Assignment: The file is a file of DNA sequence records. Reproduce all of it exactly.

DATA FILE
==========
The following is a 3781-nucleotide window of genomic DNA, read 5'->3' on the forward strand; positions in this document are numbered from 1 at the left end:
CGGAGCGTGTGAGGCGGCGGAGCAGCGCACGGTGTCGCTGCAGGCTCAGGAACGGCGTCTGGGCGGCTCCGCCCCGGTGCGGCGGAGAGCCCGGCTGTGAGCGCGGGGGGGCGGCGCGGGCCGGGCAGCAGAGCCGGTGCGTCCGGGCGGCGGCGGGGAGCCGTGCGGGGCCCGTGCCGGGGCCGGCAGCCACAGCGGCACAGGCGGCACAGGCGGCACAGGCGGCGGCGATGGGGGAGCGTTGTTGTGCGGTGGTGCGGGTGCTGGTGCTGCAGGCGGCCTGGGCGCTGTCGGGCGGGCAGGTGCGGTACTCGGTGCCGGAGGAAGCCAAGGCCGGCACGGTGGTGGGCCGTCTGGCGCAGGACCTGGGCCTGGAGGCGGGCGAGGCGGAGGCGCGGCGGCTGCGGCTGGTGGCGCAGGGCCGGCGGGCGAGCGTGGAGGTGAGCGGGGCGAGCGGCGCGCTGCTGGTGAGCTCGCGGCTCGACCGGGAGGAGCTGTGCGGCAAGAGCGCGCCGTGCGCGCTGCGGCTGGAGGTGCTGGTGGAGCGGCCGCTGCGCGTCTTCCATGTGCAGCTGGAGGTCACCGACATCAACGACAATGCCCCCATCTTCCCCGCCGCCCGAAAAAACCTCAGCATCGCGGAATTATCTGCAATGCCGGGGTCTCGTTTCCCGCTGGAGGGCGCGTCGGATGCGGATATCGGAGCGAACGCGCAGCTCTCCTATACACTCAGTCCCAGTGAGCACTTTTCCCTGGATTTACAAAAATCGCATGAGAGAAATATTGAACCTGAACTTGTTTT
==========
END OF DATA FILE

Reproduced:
The following is a 3781-nucleotide window of genomic DNA, read 5'->3' on the forward strand; positions in this document are numbered from 1 at the left end:
CGGAGCGTGTGAGGCGGCGGAGCAGCGCACGGTGTCGCTGCAGGCTCAGGAACGGCGTCTGGGCGGCTCCGCCCCGGTGCGGCGGAGAGCCCGGCTGTGAGCGCGGGGGGGCGGCGCGGGCCGGGCAGCAGAGCCGGTGCGTCCGGGCGGCGGCGGGGAGCCGTGCGGGGCCCGTGCCGGGGCCGGCAGCCACAGCGGCACAGGCGGCACAGGCGGCACAGGCGGCGGCGATGGGGGAGCGTTGTTGTGCGGTGGTGCGGGTGCTGGTGCTGCAGGCGGCCTGGGCGCTGTCGGGCGGGCAGGTGCGGTACTCGGTGCCGGAGGAAGCCAAGGCCGGCACGGTGGTGGGCCGTCTGGCGCAGGACCTGGGCCTGGAGGCGGGCGAGGCGGAGGCGCGGCGGCTGCGGCTGGTGGCGCAGGGCCGGCGGGCGAGCGTGGAGGTGAGCGGGGCGAGCGGCGCGCTGCTGGTGAGCTCGCGGCTCGACCGGGAGGAGCTGTGCGGCAAGAGCGCGCCGTGCGCGCTGCGGCTGGAGGTGCTGGTGGAGCGGCCGCTGCGCGTCTTCCATGTGCAGCTGGAGGTCACCGACATCAACGACAATGCCCCCATCTTCCCCGCCGCCCGAAAAAACCTCAGCATCGCGGAATTATCTGCAATGCCGGGGTCTCGTTTCCCGCTGGAGGGCGCGTCGGATGCGGATATCGGAGCGAACGCGCAGCTCTCCTATACACTCAGTCCCAGTGAGCACTTTTCCCTGGATTTACAAAAATCGCATGAGAGAAATATTGAACCTGAACTTGTTTT